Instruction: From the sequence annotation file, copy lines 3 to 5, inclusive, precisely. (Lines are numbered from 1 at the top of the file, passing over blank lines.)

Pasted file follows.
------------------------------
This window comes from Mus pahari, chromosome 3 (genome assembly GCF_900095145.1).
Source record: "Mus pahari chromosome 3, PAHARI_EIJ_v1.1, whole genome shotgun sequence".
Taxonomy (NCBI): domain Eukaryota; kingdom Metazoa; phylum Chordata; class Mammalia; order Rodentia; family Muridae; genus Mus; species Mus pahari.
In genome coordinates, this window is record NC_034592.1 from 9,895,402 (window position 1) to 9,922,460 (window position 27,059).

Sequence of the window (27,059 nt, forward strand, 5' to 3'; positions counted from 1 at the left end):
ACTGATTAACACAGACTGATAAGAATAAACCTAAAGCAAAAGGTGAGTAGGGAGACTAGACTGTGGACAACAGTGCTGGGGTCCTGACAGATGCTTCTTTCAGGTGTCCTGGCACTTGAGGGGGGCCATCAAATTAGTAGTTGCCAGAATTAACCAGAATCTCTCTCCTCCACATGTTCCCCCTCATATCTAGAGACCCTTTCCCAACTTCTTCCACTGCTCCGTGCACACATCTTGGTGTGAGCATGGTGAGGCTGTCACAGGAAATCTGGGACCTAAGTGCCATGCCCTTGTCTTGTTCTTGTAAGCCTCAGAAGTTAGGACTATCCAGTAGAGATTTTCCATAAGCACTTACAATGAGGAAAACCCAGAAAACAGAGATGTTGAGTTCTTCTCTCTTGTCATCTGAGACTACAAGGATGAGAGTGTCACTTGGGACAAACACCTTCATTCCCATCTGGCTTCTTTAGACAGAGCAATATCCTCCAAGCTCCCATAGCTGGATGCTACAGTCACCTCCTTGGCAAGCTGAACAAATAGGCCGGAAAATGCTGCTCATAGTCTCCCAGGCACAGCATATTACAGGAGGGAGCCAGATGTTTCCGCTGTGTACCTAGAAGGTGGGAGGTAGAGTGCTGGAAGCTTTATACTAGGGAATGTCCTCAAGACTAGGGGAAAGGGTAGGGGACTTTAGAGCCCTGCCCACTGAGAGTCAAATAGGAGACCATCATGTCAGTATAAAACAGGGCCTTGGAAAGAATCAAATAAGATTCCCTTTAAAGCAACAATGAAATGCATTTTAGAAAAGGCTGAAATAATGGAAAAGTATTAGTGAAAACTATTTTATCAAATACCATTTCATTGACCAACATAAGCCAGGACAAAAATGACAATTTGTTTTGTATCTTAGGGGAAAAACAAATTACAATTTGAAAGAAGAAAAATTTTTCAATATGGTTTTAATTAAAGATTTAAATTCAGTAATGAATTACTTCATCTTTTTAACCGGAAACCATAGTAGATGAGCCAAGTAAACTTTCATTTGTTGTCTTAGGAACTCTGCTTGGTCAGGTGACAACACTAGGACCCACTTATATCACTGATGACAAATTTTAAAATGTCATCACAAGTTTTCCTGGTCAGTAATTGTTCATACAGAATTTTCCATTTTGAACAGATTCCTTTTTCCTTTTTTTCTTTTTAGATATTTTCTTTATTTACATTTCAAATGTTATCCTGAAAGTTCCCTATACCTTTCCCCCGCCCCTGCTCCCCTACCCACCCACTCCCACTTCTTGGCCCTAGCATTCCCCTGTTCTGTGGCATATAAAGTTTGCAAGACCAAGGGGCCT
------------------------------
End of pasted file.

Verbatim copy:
Taxonomy (NCBI): domain Eukaryota; kingdom Metazoa; phylum Chordata; class Mammalia; order Rodentia; family Muridae; genus Mus; species Mus pahari.
In genome coordinates, this window is record NC_034592.1 from 9,895,402 (window position 1) to 9,922,460 (window position 27,059).

Sequence of the window (27,059 nt, forward strand, 5' to 3'; positions counted from 1 at the left end):